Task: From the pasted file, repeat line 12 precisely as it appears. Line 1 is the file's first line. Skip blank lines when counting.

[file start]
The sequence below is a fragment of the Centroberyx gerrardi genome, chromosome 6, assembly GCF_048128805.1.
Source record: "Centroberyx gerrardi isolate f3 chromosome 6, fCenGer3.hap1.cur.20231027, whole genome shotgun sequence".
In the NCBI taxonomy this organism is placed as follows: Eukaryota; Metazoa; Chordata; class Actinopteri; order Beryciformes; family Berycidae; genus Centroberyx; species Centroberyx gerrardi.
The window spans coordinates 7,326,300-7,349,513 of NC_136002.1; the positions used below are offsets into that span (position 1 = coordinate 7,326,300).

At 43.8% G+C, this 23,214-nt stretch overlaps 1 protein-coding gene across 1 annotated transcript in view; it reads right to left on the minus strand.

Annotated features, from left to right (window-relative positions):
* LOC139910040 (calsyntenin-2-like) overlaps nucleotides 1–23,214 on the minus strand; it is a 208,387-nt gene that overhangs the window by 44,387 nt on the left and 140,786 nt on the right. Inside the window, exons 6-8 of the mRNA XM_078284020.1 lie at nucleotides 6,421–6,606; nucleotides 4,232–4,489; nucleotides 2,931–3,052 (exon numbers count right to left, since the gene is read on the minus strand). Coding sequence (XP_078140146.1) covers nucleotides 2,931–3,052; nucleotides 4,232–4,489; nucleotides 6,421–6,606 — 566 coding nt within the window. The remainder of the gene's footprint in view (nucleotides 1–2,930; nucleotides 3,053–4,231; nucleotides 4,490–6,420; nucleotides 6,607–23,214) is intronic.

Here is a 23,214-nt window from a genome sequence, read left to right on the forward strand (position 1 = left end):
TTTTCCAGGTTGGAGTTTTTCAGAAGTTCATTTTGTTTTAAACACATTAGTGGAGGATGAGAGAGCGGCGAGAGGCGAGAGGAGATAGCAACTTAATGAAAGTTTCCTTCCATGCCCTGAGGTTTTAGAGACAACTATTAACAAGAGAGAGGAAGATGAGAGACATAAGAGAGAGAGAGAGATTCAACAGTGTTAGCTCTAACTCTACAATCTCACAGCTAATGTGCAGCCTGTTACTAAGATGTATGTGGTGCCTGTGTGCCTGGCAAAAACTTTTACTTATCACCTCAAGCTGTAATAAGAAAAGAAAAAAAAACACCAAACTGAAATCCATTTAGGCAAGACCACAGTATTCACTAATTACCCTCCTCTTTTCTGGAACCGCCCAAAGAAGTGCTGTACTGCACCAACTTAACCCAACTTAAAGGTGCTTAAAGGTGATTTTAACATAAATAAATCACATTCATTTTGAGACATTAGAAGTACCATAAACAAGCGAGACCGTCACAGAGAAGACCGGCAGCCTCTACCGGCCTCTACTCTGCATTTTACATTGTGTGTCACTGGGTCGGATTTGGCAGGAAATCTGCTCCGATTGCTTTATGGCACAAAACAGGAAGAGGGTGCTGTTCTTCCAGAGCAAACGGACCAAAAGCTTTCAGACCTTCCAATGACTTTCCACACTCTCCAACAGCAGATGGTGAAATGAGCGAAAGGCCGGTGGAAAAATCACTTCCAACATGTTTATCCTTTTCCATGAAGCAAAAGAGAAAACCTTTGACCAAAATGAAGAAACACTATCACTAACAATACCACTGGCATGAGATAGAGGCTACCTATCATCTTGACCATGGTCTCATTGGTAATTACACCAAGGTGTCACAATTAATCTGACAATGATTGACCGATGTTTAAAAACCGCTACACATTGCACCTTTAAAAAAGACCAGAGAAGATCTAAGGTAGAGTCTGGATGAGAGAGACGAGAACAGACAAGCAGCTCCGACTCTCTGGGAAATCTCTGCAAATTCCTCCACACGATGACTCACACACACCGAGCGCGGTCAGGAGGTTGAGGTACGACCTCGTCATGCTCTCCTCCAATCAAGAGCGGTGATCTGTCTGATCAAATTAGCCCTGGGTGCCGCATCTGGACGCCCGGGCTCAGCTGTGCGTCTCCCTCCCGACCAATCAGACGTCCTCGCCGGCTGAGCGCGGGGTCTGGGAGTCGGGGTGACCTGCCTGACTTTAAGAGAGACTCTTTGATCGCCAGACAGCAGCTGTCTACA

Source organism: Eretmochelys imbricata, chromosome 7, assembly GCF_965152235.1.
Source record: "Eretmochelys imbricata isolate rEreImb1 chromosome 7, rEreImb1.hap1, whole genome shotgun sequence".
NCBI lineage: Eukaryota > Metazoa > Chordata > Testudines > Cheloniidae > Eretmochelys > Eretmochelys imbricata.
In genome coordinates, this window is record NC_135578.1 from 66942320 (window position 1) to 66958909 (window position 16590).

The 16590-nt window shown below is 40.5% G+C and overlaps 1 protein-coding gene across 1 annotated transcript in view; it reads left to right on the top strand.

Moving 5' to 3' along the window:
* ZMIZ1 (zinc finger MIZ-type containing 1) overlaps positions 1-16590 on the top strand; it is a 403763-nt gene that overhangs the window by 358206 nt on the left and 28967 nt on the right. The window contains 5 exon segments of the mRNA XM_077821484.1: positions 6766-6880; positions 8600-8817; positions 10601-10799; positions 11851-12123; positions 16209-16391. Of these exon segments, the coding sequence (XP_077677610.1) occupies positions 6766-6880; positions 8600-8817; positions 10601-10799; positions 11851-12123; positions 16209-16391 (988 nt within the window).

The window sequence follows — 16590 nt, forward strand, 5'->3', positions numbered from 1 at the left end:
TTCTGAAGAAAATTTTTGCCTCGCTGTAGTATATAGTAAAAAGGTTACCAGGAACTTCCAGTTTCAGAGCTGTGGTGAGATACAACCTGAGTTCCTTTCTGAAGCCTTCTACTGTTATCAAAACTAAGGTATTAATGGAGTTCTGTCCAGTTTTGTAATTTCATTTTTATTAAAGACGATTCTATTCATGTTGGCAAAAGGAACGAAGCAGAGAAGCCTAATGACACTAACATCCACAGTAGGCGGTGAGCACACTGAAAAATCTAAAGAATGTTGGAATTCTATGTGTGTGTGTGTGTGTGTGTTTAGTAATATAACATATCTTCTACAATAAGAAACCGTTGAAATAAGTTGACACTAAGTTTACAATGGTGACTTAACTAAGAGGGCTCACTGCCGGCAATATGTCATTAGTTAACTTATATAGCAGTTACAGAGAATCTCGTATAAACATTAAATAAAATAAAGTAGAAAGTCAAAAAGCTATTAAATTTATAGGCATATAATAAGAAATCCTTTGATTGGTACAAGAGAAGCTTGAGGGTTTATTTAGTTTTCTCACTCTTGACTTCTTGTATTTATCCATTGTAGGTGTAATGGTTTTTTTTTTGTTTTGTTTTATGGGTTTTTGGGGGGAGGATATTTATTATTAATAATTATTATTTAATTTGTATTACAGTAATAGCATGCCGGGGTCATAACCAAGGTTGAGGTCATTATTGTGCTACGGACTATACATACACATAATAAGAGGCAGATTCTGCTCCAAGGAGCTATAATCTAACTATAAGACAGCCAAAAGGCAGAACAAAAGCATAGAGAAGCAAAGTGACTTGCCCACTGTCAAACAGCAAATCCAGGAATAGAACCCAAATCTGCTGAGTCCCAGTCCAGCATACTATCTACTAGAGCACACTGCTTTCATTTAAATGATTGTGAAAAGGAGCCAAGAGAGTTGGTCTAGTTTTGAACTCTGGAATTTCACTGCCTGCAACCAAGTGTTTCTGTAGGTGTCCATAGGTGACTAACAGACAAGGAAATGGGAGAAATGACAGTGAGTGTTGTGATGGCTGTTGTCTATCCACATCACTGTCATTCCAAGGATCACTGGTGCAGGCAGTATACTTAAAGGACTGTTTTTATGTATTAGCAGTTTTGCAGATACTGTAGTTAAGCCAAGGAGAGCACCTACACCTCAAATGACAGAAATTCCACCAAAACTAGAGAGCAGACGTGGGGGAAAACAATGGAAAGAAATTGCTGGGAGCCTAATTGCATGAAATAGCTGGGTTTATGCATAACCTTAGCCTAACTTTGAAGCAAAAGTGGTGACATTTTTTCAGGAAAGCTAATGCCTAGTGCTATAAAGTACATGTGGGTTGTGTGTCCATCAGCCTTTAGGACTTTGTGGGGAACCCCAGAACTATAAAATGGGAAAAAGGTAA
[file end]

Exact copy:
NCBI lineage: Eukaryota > Metazoa > Chordata > Testudines > Cheloniidae > Eretmochelys > Eretmochelys imbricata.